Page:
Emotional Intelligence – that’s the fluffy stuff, isn’t it? It turns out to be quite the opposite. The most prominent researcher in this space, Daniel Goleman (well-known for his business psychology insights) paved the way for us to see the personal traits and behaviours that really make leaders successful.
But first, what is Emotional Intelligence? (Or EQ as I will refer to it). Goleman has evolved his model on EQ to be quite specific about the skills that we observe in successful leaders. He defines EQ through four key areas: self-awareness, self-management, social awareness and relationship management. These areas are further identified by various ‘hallmarks’. For example, a hallmark for self-awareness is a ‘self-deprecating sense of humour’ and is found in people who will seek out feedback and work on themselves. Another is self-regulation as defined by hallmarks of ‘trustworthiness’ and ‘comfort with ambiguity’—this is someone who will suspend judgement or control their impulse to react.
EQ and measurable business results
The key here is that Goleman found direct ties between EQ in leaders and measurable business results. He studied ‘competency models’ (competencies of leaders) and analysed data from over 188 companies (mainly large corporates such as British Airways and Credit Suisse) to determine which of the leaders ‘personal capabilities really drove performance’ in their particular companies and teams over others.
His results were striking:
‘Cognitive skills such as big-picture thinking and long-term vision were particularly important. But when I calculated the ratio of technical skills, IQ, and emotional intelligence as ingredients of excellent performance, emotional intelligence proved to be twice as important as the others for jobs at all levels. Moreover, my analysis showed that emotional intelligence played an increasingly important role at the highest levels of the company, where differences in technical skills are of negligible importance’.
Goleman found that EQ was critical for those in the senior ranks of an organisation. Nearly 90% of the difference that leaders from high-performance departments had was attributable to EQ factors over IQ (cognitive skill). Let’s take a slightly deeper look at one of the EQ aspects. If a leader can manage their own emotions and self-regulate, they can create an environment of trust and fairness. Here, productivity is high and politics and gossiping are reduced because the team believe in their leader and see them follow through fairly. This builds an effective work environment. Thus, talent will flock to a team like this as people will talk highly of their team culture and productive space. Furthermore, these skills in self-regulation are also crucial in the world of change in which we live. The work environment can be highly ambiguous and change can occur rapidly. Leaders need to be able to hold that change skilfully for themselves and others. Goleman goes further to say that that self-regulation enhances the integrity of a leader. He comments that this isn’t ‘only a personal virtue but an organisational strength’.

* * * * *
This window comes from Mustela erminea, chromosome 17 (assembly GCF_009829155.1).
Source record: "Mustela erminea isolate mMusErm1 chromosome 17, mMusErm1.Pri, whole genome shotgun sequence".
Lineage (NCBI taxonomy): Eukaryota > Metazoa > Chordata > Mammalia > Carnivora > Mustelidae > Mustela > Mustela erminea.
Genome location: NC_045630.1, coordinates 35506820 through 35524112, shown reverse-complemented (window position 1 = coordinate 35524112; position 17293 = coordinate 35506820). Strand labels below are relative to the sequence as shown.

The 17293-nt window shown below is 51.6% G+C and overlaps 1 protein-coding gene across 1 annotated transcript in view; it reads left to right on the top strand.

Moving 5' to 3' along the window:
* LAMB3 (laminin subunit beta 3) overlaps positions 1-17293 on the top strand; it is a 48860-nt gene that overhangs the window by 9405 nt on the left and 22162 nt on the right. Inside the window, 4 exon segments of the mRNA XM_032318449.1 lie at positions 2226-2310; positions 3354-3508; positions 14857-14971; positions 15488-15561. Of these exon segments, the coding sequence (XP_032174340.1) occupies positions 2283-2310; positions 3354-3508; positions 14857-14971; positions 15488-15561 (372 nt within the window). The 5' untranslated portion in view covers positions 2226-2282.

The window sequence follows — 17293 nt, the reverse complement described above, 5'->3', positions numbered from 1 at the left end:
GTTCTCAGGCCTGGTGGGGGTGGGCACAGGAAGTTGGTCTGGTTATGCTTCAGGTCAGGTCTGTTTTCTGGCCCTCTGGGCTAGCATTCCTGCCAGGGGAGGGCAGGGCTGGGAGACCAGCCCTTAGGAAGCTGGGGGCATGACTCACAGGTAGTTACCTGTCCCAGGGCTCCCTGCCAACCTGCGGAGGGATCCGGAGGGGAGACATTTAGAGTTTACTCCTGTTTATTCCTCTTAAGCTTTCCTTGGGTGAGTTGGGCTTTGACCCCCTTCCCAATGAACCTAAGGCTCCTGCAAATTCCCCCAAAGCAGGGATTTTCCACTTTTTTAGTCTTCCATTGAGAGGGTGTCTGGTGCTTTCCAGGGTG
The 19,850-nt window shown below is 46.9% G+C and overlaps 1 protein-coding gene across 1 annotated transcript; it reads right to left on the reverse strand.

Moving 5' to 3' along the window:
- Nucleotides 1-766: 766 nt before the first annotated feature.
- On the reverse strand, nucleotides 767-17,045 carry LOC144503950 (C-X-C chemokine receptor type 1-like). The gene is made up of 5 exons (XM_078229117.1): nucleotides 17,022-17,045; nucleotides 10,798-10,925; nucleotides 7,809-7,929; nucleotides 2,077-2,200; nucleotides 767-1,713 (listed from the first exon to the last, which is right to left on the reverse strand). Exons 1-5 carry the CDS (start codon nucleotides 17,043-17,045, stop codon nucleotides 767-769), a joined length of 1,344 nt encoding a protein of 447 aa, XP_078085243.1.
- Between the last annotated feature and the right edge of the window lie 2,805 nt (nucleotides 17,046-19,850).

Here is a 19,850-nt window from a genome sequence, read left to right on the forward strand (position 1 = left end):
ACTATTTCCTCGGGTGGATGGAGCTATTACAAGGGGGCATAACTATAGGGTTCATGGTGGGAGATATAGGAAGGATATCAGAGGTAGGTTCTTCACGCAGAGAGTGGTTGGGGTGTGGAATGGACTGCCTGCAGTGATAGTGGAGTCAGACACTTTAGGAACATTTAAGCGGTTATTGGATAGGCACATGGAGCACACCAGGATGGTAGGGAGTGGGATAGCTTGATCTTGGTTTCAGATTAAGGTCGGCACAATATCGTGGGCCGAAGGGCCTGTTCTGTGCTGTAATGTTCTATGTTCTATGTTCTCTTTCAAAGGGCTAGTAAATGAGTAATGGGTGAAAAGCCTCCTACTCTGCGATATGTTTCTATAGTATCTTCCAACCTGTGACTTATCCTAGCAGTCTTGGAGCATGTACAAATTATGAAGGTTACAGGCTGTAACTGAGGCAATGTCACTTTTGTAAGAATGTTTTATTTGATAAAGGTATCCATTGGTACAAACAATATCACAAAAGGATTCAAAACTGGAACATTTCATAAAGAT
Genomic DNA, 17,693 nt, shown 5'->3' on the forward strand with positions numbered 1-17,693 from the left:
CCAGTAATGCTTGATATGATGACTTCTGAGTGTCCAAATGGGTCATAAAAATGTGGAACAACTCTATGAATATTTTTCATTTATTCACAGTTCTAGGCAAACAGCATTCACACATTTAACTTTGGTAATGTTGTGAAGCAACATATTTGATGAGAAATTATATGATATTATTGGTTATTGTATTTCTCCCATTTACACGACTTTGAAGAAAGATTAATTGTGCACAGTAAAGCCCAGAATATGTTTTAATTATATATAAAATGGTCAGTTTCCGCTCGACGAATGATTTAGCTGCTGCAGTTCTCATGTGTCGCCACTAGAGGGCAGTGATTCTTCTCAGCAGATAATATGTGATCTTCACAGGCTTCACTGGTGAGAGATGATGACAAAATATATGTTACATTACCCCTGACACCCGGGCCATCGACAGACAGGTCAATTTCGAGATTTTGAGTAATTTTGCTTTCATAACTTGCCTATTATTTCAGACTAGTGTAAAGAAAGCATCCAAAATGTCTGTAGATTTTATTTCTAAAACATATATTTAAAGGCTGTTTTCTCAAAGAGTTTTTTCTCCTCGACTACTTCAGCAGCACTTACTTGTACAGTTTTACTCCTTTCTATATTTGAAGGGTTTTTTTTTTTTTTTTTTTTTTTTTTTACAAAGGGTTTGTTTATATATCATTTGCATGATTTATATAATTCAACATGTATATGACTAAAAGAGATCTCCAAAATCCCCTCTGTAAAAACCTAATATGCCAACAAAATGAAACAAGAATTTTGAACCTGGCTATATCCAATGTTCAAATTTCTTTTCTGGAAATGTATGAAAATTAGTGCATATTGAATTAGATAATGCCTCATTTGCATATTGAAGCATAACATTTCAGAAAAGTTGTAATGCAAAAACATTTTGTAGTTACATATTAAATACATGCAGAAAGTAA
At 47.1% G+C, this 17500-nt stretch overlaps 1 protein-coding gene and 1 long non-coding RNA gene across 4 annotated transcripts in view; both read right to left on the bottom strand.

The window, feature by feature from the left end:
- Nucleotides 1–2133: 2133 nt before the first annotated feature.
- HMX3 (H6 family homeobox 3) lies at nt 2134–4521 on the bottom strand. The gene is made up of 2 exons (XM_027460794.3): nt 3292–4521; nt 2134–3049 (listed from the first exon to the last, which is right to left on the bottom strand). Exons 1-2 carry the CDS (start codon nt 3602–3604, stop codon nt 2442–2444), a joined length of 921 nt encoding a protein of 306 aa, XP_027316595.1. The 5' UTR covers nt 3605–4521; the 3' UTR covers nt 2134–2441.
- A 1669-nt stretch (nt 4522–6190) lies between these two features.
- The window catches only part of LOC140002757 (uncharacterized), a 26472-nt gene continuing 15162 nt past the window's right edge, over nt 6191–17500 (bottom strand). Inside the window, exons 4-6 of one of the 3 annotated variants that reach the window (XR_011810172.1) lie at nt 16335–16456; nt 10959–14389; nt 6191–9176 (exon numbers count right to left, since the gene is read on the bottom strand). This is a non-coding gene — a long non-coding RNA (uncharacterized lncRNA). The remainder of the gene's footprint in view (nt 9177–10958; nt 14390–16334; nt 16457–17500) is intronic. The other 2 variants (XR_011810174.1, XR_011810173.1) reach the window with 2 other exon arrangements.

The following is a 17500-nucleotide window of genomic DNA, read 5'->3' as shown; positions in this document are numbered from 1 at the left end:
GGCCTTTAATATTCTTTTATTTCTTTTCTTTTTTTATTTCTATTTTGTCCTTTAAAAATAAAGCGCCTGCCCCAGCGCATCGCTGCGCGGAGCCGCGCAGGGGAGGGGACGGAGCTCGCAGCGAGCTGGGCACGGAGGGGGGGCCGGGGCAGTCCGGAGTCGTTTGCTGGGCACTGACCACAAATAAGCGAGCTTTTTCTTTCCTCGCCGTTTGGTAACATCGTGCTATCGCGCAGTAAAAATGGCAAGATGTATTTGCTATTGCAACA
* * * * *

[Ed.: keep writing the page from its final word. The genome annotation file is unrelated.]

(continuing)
So, can these skills be learned?
Are leaders born or made? That’s the fundamental question here. Science shows that there is a genetic component. There is also evidence that people develop their EQ skills with age. Goleman also calls this ‘maturity’. But EQ skills don’t necessarily come with age.
EQ is developed largely in the neurotransmitters of the brain’s limbic system, which governs feelings, impulses and drives. Research indicates that the limbic system learns best through motivation, extended practice and feedback. Whereas most traditional training focuses on analytical skills involving logic which build the neocortex, training should in fact focus on leaders’ impulses, habits – how to reduce bias and judgement, how to self-reflect on a regular basis.
What does Mindfulness practice have to do with it?
Mindfulness training has been shown to increase EQ competencies, over the long term. This personal and professional development is shown through a combination of taught programmes and independent practice (Reitz & Chaskelson, 2016) and is directly related to significant growth in areas such as empathy, collaboration and agility in the face of complexity.
As someone who coaches and trains leaders in Mindfulness, what I notice is that EQ skills are essentially about creating new habits. This is about our brain’s wiring and this rewiring takes a new approach.
It’s about learning to watch your patterns and habits so you have more distance from them. These patterns then become less fixed and less ‘you’. We can then grow a ‘muscle’ of awareness that develops over time. This is the route to freedom. You realise that you don’t have to get angry at that person or wind up in an anxiety loop. Through a process of mental training, you can build awareness and distance between you and your thoughts which gives you space to choose. Your thoughts are not facts and they’re also not you. They can feel powerful, which is why stress, anxiety and anger as well as self-righteousness can feel very real. The truth is, they’re just programmed habits. We can improve the distance between impulse and response by training in Mindfulness. Meditation is one of the key tools we use to train in this way.
What can be challenging for some leaders is that their achievements have been about moving fast and striving their whole lives. I reflected on this in my recent blog, Will I lose my edge? as adrenaline is addictive. Some worry that somehow, through this self-reflective journey, they’ll lose their edge. When in fact, we know the evidence shows quite the opposite.
This work IS the difference-maker.
There is a fundamental route to furthering leaders’ success: not in the fast lane, but instead following a more tuned-in, responsive and reflective path.